Call us
Book now
     "Where everyone is 
treated like an elite athlete"


Appointments call

 (02) 4954 5330 

             Opening hours  
     Monday to Friday  8:30am – 7pm
Download  our  Low Back Pain  eBook      Back book

Nerve Root Compression

This is a condition that affects the spinal nerves which exit the spine and can affect any level of the spine. It is more common in the lower lumbar and mid to low cervical spine.

The irritation may be due to the direct mechanical compression of the disc on the nerve or due to the chemical irritation caused by this. In the older population the compression may be caused by osteophytes (extra bone) that have developed as part of the degenerative process.

Nerve root compression


  • The outer layer of the disc or the annulus can degenerate with age and activity, leading to its weakening. The inner part or nucleus can also disintegrate. This can eventually lead to disc material coming out of the disc and pushing on a nerve. Frequently there is a lifting or twisting activity that finally causes this.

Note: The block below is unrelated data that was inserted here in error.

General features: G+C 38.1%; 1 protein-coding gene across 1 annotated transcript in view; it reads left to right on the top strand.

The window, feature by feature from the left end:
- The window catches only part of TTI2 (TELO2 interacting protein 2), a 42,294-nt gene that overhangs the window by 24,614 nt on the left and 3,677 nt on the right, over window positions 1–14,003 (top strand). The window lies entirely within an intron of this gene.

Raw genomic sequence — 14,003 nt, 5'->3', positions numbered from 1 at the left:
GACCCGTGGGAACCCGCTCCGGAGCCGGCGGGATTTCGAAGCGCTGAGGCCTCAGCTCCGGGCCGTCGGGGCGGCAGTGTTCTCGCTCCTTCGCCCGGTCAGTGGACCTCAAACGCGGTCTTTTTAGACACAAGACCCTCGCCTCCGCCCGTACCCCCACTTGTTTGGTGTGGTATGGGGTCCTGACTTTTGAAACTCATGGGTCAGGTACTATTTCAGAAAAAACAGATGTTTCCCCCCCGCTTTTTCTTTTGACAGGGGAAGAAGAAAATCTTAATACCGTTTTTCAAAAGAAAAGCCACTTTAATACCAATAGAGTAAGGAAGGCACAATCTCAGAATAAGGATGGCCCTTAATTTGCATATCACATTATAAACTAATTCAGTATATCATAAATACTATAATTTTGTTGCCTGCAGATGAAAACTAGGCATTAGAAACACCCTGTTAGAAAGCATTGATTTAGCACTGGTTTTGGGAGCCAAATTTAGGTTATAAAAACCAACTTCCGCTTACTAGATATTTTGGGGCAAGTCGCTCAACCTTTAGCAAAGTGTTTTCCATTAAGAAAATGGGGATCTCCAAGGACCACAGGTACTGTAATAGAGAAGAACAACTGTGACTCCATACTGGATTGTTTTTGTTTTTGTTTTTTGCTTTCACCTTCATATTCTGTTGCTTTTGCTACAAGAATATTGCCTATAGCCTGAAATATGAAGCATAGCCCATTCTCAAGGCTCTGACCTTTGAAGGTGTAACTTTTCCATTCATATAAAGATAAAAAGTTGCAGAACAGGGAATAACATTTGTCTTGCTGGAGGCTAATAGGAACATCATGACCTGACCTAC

• Osteophytes
  • Spondylolisthesis or slippage of one vertebrae on another

Pain and Symptoms

  • Pain is sometimes severe and will often refer into the limb i.e. leg or arm
  • Can often be associated with weakness, pins and needles, numbness and loss of reflexes
  • Tender over affected region with associated muscle spasm
  • Significant loss of active movements pain is usually aggravated by sitting, bending lifting and often sneezing


MRI or CT scan will help provide a diagnosis along with clinical findings.


Conservative management is usually the first option and will usually include:

Activity Modification – A period of activity modification will be required to help rest the affected area. This does not imply complete rest as it is important to keep uninjured parts of the spine mobile and healthy.

Pain Medication – Early on appropriate pain medication prescribed by your GP may be appropriate in helping to control symptoms.

Physiotherapy Guided Exercise program aims to maintain movement in unaffected regions, maintain fitness, and teach correct posture and manual handling.

Surgery is sometimes required.

This entry was posted in Injury Treatment and tagged , , . Bookmark the permalink.

Leave a Reply

Your email address will not be published. Required fields are marked *

AntiSpam * Time limit is exhausted. Please reload the CAPTCHA.